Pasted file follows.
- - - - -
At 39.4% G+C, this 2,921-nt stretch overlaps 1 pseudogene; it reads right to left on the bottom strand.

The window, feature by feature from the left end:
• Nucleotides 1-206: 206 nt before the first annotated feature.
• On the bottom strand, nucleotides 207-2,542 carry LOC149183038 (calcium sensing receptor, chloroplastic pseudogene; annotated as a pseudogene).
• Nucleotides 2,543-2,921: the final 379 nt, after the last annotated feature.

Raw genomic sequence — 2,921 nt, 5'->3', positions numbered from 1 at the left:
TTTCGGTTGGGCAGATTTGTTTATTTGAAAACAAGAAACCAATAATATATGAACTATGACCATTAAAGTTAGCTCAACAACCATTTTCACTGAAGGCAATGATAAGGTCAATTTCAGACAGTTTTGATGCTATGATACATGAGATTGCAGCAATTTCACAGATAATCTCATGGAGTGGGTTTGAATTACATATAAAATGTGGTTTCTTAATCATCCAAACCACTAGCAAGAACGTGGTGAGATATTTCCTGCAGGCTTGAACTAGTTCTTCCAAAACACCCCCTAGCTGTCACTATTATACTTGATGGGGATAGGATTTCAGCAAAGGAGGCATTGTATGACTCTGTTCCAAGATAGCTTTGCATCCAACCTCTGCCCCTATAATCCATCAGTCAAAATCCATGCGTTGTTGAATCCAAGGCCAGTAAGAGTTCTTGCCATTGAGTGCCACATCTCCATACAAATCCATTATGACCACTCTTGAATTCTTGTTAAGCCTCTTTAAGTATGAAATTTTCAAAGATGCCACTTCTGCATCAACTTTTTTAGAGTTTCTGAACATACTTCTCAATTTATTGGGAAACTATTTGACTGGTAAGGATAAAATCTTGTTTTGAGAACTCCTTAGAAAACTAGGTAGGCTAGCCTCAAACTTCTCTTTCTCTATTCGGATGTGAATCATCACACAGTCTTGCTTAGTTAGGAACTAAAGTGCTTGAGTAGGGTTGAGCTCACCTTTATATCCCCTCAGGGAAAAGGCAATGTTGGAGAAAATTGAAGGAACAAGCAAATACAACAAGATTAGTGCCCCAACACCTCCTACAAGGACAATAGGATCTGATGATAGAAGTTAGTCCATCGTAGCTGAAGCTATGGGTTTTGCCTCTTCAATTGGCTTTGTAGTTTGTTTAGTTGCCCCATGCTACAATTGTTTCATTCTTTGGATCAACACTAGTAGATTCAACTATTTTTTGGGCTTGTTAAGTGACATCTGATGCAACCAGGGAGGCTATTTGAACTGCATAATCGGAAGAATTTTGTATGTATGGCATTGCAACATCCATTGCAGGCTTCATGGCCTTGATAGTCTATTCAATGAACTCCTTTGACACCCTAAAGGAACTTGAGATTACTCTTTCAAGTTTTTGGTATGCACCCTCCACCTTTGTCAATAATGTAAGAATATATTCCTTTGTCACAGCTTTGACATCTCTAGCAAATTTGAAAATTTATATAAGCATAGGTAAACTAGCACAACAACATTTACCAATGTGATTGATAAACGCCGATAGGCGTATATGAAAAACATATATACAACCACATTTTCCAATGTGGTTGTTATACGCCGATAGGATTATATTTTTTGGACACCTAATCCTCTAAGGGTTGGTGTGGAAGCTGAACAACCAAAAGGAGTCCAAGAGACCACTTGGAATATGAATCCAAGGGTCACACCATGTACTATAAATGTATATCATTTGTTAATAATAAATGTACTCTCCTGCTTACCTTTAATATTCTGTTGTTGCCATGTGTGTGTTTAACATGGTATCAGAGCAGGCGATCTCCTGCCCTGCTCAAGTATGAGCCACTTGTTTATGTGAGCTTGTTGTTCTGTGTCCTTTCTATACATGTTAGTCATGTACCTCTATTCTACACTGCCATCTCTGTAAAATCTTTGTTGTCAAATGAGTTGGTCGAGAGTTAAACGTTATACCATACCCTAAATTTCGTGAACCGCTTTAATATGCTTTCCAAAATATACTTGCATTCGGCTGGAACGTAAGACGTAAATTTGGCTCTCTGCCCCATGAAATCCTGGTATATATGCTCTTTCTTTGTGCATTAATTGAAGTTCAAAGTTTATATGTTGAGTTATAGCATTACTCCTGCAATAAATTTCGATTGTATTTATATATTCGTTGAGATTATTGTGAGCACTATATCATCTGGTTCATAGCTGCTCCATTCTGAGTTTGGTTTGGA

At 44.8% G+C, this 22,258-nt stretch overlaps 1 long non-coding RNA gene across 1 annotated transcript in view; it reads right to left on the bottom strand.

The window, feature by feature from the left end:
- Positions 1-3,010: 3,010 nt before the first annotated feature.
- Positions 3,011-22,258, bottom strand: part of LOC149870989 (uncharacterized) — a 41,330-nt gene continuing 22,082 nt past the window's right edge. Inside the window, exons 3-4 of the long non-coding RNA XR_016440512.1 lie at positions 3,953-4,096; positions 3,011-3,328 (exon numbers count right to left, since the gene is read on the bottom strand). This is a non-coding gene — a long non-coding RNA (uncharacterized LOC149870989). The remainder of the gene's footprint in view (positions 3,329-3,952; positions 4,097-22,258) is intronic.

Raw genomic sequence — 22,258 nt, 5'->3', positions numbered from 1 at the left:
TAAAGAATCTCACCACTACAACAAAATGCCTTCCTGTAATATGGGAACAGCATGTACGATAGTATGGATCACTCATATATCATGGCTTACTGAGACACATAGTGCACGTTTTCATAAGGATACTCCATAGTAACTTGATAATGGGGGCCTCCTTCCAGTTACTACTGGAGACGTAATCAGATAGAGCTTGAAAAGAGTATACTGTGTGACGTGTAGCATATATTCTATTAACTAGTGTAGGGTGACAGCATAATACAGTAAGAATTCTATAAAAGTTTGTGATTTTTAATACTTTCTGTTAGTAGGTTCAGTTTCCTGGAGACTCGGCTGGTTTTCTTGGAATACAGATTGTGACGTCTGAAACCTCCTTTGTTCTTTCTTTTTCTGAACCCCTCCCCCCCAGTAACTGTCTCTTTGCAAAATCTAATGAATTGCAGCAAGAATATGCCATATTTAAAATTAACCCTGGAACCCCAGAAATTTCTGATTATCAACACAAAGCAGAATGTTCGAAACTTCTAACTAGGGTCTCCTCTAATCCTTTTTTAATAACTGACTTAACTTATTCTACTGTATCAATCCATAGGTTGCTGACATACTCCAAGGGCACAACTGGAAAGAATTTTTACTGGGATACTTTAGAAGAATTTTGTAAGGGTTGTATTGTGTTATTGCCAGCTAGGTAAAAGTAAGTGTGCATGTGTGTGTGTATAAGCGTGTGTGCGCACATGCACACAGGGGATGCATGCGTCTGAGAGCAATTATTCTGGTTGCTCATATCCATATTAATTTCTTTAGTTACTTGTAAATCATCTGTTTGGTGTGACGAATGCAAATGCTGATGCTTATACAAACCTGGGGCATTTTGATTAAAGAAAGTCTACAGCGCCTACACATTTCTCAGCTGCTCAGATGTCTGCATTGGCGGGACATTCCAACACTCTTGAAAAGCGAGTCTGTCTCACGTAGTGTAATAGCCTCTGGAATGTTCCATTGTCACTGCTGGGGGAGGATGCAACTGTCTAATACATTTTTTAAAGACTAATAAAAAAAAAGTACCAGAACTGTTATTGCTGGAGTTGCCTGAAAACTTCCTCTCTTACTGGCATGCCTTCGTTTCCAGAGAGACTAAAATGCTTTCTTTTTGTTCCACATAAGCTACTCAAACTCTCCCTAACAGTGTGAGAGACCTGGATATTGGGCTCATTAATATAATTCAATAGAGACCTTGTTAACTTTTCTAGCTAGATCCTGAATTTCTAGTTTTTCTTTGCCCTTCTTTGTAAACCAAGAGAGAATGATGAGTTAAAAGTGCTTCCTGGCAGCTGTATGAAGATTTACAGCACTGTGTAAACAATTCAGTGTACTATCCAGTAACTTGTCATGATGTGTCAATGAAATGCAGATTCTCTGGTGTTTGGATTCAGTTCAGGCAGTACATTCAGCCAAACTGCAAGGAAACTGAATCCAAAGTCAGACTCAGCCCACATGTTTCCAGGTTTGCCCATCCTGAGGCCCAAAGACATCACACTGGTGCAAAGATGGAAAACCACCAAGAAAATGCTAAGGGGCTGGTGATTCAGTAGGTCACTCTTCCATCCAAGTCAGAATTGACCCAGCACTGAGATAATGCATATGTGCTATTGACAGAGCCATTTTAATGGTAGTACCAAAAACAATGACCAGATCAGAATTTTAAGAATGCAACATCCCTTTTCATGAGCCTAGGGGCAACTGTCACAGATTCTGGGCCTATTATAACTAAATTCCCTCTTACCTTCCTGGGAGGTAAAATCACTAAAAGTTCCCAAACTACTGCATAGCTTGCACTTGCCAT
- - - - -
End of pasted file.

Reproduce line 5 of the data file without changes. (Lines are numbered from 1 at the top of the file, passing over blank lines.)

• Nucleotides 2,543-2,921: the final 379 nt, after the last annotated feature.